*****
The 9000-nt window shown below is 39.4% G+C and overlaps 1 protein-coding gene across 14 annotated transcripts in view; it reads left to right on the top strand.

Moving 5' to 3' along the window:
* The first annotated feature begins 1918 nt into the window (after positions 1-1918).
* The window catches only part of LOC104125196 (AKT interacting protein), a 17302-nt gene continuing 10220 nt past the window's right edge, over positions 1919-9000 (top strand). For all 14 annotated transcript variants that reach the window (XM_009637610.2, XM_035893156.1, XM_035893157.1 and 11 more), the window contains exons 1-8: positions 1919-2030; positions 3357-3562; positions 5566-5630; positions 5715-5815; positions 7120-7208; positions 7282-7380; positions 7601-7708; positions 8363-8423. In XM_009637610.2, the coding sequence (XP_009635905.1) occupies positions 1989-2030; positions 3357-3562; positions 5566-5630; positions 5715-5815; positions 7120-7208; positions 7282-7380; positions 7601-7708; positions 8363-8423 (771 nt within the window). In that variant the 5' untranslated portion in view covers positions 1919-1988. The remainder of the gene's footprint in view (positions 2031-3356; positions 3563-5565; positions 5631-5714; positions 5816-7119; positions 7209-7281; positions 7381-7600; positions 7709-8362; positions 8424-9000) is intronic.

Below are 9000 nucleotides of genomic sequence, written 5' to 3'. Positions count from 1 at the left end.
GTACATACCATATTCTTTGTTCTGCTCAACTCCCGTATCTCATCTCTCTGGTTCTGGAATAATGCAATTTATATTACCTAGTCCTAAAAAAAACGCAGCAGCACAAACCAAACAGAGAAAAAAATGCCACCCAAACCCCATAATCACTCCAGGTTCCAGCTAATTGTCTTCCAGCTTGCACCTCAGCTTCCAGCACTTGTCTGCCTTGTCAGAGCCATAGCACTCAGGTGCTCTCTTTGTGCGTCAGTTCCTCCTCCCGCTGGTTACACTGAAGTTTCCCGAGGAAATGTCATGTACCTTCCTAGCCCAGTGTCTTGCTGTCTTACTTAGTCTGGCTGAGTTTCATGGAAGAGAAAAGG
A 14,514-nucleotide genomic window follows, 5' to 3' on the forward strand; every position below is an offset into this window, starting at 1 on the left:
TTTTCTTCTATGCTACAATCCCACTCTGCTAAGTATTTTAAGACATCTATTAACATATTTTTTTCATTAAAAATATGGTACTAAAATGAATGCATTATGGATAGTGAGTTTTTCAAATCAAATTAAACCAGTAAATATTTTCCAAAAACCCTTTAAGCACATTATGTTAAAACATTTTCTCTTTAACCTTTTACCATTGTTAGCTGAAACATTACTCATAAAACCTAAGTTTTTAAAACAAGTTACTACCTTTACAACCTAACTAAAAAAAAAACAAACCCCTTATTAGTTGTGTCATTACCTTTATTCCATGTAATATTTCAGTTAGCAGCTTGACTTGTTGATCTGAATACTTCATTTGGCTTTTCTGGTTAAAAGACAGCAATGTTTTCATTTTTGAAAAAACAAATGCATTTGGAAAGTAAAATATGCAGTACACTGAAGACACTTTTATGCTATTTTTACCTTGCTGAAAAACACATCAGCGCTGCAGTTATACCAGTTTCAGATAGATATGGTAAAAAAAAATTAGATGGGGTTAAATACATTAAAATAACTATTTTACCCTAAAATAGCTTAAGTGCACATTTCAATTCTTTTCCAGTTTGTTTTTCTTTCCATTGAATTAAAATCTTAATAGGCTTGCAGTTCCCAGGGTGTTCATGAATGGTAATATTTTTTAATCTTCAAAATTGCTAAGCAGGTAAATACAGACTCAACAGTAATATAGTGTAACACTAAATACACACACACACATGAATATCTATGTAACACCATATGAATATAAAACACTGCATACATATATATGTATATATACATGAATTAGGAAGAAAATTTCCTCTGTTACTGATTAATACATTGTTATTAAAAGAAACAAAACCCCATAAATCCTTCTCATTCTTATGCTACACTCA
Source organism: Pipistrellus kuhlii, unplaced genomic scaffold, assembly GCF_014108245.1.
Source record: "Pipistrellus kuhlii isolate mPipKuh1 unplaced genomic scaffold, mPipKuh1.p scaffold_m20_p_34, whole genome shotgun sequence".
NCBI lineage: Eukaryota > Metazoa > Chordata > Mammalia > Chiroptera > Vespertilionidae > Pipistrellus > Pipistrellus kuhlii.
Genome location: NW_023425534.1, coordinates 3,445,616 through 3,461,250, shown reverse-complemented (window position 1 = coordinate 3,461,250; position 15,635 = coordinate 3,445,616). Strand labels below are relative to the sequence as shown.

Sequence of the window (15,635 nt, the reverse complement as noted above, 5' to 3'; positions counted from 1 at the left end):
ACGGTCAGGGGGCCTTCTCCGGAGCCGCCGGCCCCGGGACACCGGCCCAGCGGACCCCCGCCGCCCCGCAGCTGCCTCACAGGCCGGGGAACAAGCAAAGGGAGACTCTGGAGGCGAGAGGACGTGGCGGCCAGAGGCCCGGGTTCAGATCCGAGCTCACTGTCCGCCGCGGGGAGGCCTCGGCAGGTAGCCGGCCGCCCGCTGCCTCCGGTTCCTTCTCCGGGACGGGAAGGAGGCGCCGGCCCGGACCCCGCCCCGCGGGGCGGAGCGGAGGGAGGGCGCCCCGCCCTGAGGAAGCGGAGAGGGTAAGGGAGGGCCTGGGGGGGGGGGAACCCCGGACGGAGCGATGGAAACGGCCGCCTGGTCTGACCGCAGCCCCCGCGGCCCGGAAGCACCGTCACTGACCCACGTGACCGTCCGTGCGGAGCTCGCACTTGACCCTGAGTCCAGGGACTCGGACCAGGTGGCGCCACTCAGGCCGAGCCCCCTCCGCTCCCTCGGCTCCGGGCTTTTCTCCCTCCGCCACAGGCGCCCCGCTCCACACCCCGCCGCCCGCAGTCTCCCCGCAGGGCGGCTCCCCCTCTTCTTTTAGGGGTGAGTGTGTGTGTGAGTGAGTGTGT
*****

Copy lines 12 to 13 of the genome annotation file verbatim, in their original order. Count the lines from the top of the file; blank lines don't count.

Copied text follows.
Genome location: NW_023425534.1, coordinates 3,445,616 through 3,461,250, shown reverse-complemented (window position 1 = coordinate 3,461,250; position 15,635 = coordinate 3,445,616). Strand labels below are relative to the sequence as shown.

Sequence of the window (15,635 nt, the reverse complement as noted above, 5' to 3'; positions counted from 1 at the left end):